Speaking of damage, they have replaced the health bar with the more popular screen effect where it becomes redder as you take more damage. The problem with all of these techniques is that it isn't very obvious how red it is before you die. So, if you feel like you might be pushing it, take a moment to dig in and find cover.

Brothers In Arms: Hell's Highway also has its own cover mechanic called "digging in." Essentially the same as most other cover methods, but in Brothers In Arms: Hell's Highway, it is much more finicky about what it will allow you to take refuge behind. Some cover can be damaged and broken (like a wooden fence), while something of a similar property is magically impervious to bullets (like a wooden barn door.) It is simply inconsistent and often times quite frustrating.

There is a multiplayer mode, but it is so much of an afterthought that it should not have been considered in the final retail product. You play on teams of squads to accomplish certain objectives. Half of the time, no one listens to the team leader, and the other half is spent watching your teammates finish the round just like Counter-Strike.

Brothers In Arms: Hell's Highway basically has two elements to contend with. The first is your squad; you have to keep a close eye on red circles over the enemy's head. If you fire at them, the circle turns grey and it is okay for your troops to advance or flank. The difficult part comes when you tell your troops to take shelter behind an object and they choose to hop over the other side and take cover, getting shot in their backs in the process. Struggling with the A.I. is the only major problem anyone will have.

The other section that will cause many retries are the parts where you take control of a British tank and get to cause lots of destruction. The controls on the tank don't feel quite right. They are slow and sluggish (like a tank should be), but constantly get stuck on something leaving it like a sitting duck for bazooka attacks.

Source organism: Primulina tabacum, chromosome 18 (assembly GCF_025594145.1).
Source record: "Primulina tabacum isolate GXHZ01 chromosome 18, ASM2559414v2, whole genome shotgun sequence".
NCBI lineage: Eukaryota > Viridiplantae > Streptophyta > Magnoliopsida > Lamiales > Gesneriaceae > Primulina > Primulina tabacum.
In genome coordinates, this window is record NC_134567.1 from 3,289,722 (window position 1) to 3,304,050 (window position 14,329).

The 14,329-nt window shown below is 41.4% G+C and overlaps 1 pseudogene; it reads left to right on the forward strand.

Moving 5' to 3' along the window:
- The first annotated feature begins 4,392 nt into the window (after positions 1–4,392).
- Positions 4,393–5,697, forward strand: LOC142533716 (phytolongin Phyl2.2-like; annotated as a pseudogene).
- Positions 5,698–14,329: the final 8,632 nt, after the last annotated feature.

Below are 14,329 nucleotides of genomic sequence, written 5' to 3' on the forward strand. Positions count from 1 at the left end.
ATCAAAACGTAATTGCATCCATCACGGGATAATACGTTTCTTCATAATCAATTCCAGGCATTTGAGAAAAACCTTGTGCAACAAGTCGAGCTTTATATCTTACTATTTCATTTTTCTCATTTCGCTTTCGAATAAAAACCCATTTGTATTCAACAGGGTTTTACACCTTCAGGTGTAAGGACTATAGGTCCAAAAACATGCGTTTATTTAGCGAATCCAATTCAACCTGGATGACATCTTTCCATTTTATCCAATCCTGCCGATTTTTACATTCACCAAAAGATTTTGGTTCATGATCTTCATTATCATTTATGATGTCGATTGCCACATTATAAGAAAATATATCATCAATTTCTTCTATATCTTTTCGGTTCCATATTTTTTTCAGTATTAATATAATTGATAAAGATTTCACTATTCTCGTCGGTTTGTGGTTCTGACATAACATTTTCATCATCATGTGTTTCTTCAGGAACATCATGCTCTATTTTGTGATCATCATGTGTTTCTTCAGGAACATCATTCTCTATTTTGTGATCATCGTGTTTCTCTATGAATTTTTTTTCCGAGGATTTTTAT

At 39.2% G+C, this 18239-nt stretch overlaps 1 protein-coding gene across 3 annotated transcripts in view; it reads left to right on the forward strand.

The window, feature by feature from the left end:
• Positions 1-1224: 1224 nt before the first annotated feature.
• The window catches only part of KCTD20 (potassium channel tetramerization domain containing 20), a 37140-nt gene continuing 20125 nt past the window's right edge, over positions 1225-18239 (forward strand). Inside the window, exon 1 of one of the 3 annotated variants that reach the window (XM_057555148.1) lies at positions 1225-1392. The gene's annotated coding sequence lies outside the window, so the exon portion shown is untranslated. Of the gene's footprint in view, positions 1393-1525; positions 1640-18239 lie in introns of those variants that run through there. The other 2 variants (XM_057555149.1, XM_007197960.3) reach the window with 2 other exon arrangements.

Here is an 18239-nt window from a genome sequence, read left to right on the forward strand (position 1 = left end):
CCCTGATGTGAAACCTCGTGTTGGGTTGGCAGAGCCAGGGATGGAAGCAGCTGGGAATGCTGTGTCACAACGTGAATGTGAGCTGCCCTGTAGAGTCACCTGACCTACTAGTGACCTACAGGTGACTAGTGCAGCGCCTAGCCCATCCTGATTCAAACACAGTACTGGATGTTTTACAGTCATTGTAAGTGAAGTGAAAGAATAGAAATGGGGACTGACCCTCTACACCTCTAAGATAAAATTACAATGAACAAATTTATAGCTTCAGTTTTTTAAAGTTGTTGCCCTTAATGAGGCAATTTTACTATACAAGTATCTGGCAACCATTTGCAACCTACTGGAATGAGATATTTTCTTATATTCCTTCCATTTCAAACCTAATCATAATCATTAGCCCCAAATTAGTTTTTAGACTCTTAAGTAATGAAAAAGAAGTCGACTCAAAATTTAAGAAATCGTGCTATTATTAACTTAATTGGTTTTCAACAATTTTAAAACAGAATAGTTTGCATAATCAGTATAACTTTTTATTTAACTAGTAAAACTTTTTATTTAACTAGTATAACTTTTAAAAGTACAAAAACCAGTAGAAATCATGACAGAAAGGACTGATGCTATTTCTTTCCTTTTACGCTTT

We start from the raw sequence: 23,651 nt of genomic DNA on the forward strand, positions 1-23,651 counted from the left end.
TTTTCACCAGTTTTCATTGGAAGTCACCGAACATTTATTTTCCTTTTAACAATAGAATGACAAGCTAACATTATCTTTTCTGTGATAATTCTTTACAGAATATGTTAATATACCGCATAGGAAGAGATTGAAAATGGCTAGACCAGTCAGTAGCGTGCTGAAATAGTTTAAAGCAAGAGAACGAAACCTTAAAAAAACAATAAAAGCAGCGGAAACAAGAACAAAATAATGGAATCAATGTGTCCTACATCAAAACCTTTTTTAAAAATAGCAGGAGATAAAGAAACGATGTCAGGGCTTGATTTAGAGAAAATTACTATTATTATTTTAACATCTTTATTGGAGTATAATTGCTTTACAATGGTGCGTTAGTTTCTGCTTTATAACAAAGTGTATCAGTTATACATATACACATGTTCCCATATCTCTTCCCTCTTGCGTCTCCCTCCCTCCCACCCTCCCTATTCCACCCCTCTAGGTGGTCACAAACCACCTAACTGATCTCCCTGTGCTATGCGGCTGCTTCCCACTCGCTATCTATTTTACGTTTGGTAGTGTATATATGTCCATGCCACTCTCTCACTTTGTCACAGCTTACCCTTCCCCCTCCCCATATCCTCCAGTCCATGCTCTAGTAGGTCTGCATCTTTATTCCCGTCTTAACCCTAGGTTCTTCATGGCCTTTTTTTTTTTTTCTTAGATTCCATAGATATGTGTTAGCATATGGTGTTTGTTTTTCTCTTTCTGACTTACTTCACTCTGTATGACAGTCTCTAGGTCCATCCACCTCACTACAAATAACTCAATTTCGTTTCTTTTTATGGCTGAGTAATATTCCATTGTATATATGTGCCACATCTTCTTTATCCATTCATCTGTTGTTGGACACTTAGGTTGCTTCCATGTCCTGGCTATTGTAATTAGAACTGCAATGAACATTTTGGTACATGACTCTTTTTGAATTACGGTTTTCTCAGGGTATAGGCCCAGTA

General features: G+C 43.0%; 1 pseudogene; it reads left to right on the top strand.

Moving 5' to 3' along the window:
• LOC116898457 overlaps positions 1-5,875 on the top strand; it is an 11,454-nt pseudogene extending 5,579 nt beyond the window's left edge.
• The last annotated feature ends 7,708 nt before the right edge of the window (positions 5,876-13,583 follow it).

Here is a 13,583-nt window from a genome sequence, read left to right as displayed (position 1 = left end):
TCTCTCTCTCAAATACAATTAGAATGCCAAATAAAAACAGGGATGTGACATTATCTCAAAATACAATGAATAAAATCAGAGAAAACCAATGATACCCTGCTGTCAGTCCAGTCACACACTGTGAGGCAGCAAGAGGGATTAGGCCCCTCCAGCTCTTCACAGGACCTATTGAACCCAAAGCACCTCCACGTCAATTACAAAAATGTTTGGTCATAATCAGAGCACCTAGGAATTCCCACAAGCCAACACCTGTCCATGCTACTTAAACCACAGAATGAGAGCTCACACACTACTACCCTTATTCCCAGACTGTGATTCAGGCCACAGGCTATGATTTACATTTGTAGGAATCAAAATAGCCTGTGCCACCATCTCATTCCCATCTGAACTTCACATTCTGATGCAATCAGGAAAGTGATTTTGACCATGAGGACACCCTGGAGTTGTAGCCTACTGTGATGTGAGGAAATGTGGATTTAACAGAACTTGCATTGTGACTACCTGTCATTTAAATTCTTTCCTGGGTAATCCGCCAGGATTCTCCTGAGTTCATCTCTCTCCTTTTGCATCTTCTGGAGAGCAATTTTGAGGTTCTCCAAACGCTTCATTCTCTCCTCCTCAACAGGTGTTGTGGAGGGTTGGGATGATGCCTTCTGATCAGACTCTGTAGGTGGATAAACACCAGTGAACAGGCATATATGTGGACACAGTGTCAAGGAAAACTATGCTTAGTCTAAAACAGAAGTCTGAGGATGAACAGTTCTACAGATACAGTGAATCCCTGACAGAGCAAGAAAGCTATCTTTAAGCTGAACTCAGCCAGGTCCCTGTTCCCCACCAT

Other than control and A.I. issues, the meat of the game can be completed around 10 - 12 hours. There are extra difficulties available after beating it and it is just your standard difficulty increase. You take more damage, less ammo lying around, and the enemies are more aggressive which gives it a little replay value. Honestly, there isn't much incentive to go back for a second time.

Game Mechanics:
Brothers In Arms: Hell's Highway isn't a very easy game to grasp at first. Movement is with the left thumb stick, while aiming with the right. The D-pad is used to issue certain orders or to round up your troops. There isn't a jump button, instead (X) is used for sprinting or vaulting over cover. (Square) reloads and (Triangle) changes weapons. The strange part is how they managed the shoulder buttons. (R2) fires your selected weapon, while (R1) lobs a grenade. Instead of having the cover system mapped with sprinting or on a face button, it is used with (L1). (L2) brings up a cursor to tell your troops where to go, or you can tap it to send them wherever you are aiming at the moment. It would seem much more intuitive to have the cover mechanic on a face button, so you can get in and out quickly, but as it is, it just feels awkward.

Once you have adjusted to all of the little nuances that plague Brothers In Arms: Hell's Highway, there is some enjoyment to be had. There are more than a few exciting moments, and the storytelling in the latter half is excellent. It is just too bad that it suffered from a notorious development process that held it back from greatness on last gen systems because ultimately, that is the way it is. It is a last gen game repurposed for next gen consoles.

-HanChi, GameVortex Communications
AKA Matt Hanchey